Henry Walters and Bernard Berenson: Collector and Connoisseur is an extremely well written book, which allowed it to sail along rather smoothly. The author's aura-constructs were supported by his luminescent language, which matched the high level of formal writing styles, education, sophistication, and the view of the market place of that era running from the turn of the 19th into the early 20th Century.
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2 of 2 people found the following review helpful By Terri J. Rice TOP 1000 REVIEWERVINE VOICE on April 5, 2010
Format: Hardcover Vine Customer Review of Free Product ( What's this? )
In 1902, Henry Walters acquired a collection of over nine hundred paintings from Don Marcello Massarenti who was once influential in the Holy See. The art work ultimately ended up in Baltimore, Maryland.

Bernard Berenson, also actively involved in the art world as a connoisseur and dealer, would eventually meet Walters and become the kingpin to make or destroy Walter's reputation as the owner of the greatest gallery in America. Berenson "using his extaordinary intellect, impeccable scholarship, and entrepreneurial skills... convinced wealthy Americans to embark on a shopping spree for Italian Renaissance paintings that would last for generations." Berenson possessed the ability to make or break a collection based on his attribution of the art and his stamp of approval or lack thereof.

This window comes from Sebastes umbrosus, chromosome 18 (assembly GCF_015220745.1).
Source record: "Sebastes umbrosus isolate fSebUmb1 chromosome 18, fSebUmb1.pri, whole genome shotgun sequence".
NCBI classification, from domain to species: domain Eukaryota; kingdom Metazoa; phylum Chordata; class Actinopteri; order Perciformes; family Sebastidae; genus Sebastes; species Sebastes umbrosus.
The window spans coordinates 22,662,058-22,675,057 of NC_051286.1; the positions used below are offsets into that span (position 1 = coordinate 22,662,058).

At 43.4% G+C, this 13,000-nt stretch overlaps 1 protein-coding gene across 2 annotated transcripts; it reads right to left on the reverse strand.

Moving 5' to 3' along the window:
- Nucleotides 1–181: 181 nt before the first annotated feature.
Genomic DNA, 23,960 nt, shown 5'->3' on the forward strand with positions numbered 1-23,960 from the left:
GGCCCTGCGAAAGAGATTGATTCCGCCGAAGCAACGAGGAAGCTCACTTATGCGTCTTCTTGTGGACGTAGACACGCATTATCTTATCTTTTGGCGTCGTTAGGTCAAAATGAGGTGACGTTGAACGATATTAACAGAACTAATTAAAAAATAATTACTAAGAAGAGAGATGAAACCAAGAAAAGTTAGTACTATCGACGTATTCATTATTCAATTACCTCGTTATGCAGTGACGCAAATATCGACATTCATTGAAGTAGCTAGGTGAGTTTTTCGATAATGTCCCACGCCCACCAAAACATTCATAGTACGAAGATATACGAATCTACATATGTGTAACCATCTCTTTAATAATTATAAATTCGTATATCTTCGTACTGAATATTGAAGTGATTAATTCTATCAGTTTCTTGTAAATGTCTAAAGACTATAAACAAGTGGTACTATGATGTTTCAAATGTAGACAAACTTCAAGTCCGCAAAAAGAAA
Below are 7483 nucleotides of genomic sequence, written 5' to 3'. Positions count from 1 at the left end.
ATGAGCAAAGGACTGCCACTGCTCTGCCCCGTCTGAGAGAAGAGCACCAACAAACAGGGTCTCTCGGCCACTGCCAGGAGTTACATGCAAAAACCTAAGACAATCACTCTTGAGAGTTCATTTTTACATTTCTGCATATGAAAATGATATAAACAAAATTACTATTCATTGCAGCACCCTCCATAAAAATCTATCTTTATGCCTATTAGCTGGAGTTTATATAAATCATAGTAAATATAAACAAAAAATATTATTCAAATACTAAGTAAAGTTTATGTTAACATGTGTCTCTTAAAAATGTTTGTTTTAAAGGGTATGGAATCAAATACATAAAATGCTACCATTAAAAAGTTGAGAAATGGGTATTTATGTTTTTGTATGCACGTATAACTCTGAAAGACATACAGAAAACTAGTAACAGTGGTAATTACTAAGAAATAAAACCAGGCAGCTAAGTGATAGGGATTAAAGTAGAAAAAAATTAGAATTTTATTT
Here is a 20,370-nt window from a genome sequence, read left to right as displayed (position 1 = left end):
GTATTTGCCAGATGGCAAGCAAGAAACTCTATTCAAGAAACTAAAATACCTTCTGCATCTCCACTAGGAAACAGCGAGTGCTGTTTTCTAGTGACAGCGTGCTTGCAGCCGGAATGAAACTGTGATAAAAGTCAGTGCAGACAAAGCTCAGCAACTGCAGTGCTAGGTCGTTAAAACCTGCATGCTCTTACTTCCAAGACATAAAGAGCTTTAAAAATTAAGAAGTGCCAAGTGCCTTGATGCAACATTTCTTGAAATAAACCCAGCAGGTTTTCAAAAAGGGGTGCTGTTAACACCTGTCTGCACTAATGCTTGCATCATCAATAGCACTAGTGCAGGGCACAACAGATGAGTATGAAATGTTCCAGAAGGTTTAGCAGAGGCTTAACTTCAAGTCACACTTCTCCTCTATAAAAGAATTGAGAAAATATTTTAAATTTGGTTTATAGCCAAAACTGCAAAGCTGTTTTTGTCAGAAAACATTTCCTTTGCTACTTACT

First meeting in 1912, Walters quickly became Berenon's most active client, but behind his back, Berenson entered into a lucrative contract with the controversial art dealer, Joseph Duveen. In this deal, Berenson agreed to offer everything of importance first to Duveen thereby restricting Walters from buying the best paintings. Isabella Stewart Gardner of the beautiful museum of the same name, caught on to Berenson's unscrupulous ways and eventually quit dealing with him.

Bernard Berenson became a very wealthy man through his suspicious dealings in art to the seeming detriment of Henry Walters. In the end however, it is Walters who has triumphed through the years renowned for its scholarship, Walters Art Museum in Baltimore, Maryland is one of the finest Italian Renaissance and Baroque collections in the United States.

This book is thorough and intriguing full of very interesting historical and art related details.
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1 of 1 people found the following review helpful By kdea473 VINE VOICE on March 15, 2010
Format: Hardcover Vine Customer Review of Free Product ( What's this? )
This is the second book I have read in the past couple of months about the amazing, convoluted world of art collecting, dealing, and authentication/attribution. I find the topic interesting, and this book is certainly well-researched and thorough. (The author had previously been a lawyer, but retired and studied art history. He is also evidently on the board of the Walters Art Museum, so has a personal interest in the topic.)